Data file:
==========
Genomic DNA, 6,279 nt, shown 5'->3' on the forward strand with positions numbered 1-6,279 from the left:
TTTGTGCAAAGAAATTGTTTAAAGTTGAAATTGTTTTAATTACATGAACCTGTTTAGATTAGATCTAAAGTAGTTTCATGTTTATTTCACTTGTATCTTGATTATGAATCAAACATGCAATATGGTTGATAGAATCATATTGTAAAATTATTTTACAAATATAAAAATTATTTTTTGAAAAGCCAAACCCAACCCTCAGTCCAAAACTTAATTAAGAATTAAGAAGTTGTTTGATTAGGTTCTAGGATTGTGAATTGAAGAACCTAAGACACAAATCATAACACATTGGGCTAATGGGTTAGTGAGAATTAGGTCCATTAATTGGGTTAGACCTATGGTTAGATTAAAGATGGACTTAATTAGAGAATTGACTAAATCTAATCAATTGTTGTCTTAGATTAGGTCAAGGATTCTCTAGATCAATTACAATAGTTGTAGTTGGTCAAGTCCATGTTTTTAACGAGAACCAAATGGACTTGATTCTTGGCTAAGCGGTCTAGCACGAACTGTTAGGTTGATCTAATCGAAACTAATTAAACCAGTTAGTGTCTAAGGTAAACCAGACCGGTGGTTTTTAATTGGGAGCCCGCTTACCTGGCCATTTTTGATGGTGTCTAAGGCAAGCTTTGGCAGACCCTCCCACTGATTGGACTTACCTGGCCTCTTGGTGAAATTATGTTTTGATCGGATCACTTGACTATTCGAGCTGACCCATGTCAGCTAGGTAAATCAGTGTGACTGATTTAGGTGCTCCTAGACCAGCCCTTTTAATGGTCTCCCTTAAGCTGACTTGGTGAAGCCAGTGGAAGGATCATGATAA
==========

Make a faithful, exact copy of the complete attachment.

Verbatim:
Genomic DNA, 6,279 nt, shown 5'->3' on the forward strand with positions numbered 1-6,279 from the left:
TTTGTGCAAAGAAATTGTTTAAAGTTGAAATTGTTTTAATTACATGAACCTGTTTAGATTAGATCTAAAGTAGTTTCATGTTTATTTCACTTGTATCTTGATTATGAATCAAACATGCAATATGGTTGATAGAATCATATTGTAAAATTATTTTACAAATATAAAAATTATTTTTTGAAAAGCCAAACCCAACCCTCAGTCCAAAACTTAATTAAGAATTAAGAAGTTGTTTGATTAGGTTCTAGGATTGTGAATTGAAGAACCTAAGACACAAATCATAACACATTGGGCTAATGGGTTAGTGAGAATTAGGTCCATTAATTGGGTTAGACCTATGGTTAGATTAAAGATGGACTTAATTAGAGAATTGACTAAATCTAATCAATTGTTGTCTTAGATTAGGTCAAGGATTCTCTAGATCAATTACAATAGTTGTAGTTGGTCAAGTCCATGTTTTTAACGAGAACCAAATGGACTTGATTCTTGGCTAAGCGGTCTAGCACGAACTGTTAGGTTGATCTAATCGAAACTAATTAAACCAGTTAGTGTCTAAGGTAAACCAGACCGGTGGTTTTTAATTGGGAGCCCGCTTACCTGGCCATTTTTGATGGTGTCTAAGGCAAGCTTTGGCAGACCCTCCCACTGATTGGACTTACCTGGCCTCTTGGTGAAATTATGTTTTGATCGGATCACTTGACTATTCGAGCTGACCCATGTCAGCTAGGTAAATCAGTGTGACTGATTTAGGTGCTCCTAGACCAGCCCTTTTAATGGTCTCCCTTAAGCTGACTTGGTGAAGCCAGTGGAAGGATCATGATAA